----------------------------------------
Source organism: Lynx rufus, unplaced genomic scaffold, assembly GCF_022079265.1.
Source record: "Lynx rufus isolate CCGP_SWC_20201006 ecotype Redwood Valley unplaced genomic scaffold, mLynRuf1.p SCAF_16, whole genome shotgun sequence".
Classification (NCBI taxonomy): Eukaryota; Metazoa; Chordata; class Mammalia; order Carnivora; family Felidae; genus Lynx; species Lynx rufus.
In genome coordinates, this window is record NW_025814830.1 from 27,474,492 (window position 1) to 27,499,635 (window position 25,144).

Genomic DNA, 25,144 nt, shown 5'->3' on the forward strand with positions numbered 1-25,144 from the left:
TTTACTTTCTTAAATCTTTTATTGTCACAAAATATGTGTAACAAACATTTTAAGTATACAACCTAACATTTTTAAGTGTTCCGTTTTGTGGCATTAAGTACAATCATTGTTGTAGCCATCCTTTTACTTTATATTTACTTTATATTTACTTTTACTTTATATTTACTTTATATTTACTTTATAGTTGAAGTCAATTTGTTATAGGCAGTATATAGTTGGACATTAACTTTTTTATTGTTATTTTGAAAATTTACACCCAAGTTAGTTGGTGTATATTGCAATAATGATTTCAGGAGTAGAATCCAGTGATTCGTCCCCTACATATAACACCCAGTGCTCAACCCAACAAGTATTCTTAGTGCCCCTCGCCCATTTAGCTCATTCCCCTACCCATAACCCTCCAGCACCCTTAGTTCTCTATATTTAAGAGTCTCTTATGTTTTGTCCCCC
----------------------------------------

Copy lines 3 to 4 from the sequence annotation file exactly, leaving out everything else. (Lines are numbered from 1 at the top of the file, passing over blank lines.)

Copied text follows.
Classification (NCBI taxonomy): Eukaryota; Metazoa; Chordata; class Mammalia; order Carnivora; family Felidae; genus Lynx; species Lynx rufus.
In genome coordinates, this window is record NW_025814830.1 from 27,474,492 (window position 1) to 27,499,635 (window position 25,144).